The pope drew a parallel between the Church in Rome today and the Apostles gathered in Jerusalem before Pentecost. The first apostolic community, he said, “also lived through moments of confinement, isolation, fear and uncertainty.”
He wrote: “We have suffered the sudden loss of family, neighbors, friends, parishioners, confessors, points of reference of our faith. We saw the disconsolate faces of those who could not stay close and say goodbye to their loved ones in their last hours. We have seen the suffering and helplessness of the health workers who, exhausted, spent themselves in endless days of work, worried about having to respond to so many requests.”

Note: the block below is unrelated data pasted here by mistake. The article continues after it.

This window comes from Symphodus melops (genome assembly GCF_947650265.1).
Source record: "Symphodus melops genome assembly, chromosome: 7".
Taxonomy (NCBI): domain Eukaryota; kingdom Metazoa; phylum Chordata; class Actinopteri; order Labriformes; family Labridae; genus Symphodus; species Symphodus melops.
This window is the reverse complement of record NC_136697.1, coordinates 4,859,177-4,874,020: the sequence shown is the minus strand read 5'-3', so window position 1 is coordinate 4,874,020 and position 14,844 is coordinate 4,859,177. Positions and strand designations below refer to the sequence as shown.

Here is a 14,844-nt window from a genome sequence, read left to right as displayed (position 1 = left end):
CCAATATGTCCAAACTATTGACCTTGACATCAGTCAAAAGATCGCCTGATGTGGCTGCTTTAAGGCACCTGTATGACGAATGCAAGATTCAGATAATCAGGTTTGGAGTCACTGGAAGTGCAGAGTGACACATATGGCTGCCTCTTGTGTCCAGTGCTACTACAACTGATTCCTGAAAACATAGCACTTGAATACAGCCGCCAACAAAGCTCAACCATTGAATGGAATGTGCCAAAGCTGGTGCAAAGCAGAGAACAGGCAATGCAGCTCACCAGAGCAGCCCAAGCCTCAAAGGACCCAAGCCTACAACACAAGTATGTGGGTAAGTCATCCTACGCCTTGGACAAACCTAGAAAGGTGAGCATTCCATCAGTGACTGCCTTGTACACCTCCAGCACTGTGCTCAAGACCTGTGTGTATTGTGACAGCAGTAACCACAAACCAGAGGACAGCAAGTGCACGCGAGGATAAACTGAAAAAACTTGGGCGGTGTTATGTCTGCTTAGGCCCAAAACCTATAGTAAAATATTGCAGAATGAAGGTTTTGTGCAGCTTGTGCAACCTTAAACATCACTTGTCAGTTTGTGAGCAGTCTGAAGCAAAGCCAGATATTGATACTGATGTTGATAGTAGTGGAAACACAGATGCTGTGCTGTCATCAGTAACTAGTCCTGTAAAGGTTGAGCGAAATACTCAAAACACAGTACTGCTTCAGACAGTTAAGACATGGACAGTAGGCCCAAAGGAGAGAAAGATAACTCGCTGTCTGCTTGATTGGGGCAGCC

“We have all felt the insecurity and fear of workers and volunteers who exposed themselves to risk on a daily basis to ensure that essential services were provided; and also to accompany and care for those who, because of their exclusion and vulnerability, were suffering even more from the consequences of this pandemic.”
“We have heard and seen the difficulties and discomforts of social confinement: loneliness and isolation, especially of the elderly; anxiety, anguish and a sense of a lack of protection in the face of job and housing uncertainty; violence in and pressure on relationships.”
“The ancestral fear of contagion has once again struck hard. We have also shared the distressing concerns of entire families who do not know what to put on their plates the following week.”
Faced with this suffering, the pope said, priests experienced a sense of vulnerability and helplessness.
“The unpredictability of the situation highlighted our inability to live with and face the unknown, which we cannot govern or control, and like everyone else, we felt confused, frightened, helpless,” he wrote.